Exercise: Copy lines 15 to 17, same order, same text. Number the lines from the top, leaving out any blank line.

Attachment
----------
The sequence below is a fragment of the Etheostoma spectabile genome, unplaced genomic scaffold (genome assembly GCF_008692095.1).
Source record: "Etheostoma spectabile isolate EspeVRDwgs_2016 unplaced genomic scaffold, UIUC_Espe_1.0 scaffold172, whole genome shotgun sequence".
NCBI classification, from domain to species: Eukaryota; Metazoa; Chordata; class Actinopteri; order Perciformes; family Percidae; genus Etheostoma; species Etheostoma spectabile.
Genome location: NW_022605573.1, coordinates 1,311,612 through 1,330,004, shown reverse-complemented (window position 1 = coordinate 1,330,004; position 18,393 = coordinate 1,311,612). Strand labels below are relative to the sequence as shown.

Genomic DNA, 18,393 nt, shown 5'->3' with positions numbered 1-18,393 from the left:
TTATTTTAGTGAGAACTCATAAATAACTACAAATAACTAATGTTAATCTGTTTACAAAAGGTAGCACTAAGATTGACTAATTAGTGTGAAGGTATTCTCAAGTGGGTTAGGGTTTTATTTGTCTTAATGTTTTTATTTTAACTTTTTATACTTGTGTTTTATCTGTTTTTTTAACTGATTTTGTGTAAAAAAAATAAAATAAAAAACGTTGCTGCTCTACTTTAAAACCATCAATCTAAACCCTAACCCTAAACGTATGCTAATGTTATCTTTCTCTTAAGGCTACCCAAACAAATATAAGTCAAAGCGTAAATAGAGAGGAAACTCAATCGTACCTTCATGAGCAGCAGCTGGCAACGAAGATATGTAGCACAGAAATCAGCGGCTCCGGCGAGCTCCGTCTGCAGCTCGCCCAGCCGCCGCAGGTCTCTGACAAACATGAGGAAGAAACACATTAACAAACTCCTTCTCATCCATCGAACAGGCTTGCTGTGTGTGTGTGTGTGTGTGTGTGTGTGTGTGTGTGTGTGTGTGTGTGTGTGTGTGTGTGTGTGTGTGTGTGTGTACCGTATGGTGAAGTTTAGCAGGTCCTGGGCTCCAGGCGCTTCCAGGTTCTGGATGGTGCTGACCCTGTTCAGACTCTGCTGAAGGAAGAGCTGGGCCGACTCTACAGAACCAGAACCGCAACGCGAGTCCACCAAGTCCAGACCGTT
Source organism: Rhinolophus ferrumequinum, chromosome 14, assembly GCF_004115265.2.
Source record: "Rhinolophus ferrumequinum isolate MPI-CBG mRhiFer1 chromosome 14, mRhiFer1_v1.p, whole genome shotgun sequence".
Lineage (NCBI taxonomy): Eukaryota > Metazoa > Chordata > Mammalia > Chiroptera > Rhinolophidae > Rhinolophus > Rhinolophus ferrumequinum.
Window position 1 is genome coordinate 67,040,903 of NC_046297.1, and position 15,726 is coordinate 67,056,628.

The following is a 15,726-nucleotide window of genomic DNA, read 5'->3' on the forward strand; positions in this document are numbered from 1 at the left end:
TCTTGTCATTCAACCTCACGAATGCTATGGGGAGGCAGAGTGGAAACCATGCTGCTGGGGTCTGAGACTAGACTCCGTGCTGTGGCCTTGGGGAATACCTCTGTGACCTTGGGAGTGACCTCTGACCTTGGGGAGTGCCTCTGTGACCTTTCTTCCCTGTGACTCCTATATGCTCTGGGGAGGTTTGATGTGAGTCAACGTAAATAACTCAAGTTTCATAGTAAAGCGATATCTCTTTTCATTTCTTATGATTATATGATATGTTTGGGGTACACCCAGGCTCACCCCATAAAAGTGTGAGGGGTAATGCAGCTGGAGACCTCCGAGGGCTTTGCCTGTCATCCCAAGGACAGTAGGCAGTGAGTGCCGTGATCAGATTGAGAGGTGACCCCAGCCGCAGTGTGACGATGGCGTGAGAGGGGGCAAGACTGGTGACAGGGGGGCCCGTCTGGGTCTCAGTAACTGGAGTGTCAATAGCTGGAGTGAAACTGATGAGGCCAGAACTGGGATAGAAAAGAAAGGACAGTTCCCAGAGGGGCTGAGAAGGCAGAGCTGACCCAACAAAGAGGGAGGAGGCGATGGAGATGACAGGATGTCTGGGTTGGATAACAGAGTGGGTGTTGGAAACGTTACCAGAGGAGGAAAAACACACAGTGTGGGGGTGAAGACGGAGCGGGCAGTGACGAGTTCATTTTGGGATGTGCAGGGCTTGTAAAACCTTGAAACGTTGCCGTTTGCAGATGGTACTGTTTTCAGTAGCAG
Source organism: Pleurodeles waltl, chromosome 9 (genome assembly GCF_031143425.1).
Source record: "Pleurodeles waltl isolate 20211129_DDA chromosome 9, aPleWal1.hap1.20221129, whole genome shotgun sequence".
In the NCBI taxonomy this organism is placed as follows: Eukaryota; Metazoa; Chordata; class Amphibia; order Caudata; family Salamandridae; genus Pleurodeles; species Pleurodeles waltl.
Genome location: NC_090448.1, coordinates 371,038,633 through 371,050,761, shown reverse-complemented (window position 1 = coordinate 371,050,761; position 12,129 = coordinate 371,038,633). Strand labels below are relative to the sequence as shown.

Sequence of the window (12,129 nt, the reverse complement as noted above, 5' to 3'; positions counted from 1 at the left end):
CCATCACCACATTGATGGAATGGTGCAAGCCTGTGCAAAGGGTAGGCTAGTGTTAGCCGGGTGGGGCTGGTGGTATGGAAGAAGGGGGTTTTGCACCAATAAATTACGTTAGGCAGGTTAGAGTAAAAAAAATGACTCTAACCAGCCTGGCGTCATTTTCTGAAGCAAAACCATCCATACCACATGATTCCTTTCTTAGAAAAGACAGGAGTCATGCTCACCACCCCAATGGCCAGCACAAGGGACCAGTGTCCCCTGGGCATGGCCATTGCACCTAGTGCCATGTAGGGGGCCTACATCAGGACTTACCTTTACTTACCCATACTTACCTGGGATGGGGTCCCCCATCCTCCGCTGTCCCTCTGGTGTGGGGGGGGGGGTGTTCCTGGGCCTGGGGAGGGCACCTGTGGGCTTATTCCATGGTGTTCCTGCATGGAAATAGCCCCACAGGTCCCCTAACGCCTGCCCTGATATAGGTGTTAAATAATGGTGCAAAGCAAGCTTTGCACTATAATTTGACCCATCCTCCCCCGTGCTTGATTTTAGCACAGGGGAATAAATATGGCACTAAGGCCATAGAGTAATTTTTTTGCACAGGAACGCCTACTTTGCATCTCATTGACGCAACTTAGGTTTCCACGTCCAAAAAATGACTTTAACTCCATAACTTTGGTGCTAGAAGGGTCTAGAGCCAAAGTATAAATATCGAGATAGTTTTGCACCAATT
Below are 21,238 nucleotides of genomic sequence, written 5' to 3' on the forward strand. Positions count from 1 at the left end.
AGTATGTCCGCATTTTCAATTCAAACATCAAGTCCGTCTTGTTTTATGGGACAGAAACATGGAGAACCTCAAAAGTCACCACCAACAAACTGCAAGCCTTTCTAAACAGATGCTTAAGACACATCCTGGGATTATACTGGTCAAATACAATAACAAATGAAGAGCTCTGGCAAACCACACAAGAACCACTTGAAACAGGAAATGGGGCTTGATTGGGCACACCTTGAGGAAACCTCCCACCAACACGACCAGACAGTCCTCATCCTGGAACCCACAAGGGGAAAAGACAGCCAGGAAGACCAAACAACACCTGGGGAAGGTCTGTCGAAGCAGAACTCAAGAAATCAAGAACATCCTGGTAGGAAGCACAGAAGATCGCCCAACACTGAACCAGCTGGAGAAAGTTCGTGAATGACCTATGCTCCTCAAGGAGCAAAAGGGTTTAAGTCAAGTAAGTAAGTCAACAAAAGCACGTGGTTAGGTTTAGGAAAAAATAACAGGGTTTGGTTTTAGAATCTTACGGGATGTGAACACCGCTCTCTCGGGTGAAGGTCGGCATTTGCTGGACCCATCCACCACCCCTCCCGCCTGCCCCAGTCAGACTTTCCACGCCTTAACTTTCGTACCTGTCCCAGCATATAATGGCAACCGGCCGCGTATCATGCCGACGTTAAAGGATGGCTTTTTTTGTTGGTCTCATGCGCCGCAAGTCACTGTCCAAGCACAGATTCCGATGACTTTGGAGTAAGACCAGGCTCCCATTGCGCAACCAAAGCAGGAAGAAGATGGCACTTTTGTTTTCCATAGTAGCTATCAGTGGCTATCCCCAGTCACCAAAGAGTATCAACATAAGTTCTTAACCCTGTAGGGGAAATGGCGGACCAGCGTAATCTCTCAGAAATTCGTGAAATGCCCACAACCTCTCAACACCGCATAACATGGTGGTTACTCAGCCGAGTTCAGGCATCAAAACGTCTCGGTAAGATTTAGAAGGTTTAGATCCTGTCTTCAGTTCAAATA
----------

In the NCBI taxonomy this organism is placed as follows: Eukaryota; Metazoa; Chordata; class Amphibia; order Caudata; family Salamandridae; genus Pleurodeles; species Pleurodeles waltl.
Genome location: NC_090448.1, coordinates 371,038,633 through 371,050,761, shown reverse-complemented (window position 1 = coordinate 371,050,761; position 12,129 = coordinate 371,038,633). Strand labels below are relative to the sequence as shown.

Sequence of the window (12,129 nt, the reverse complement as noted above, 5' to 3'; positions counted from 1 at the left end):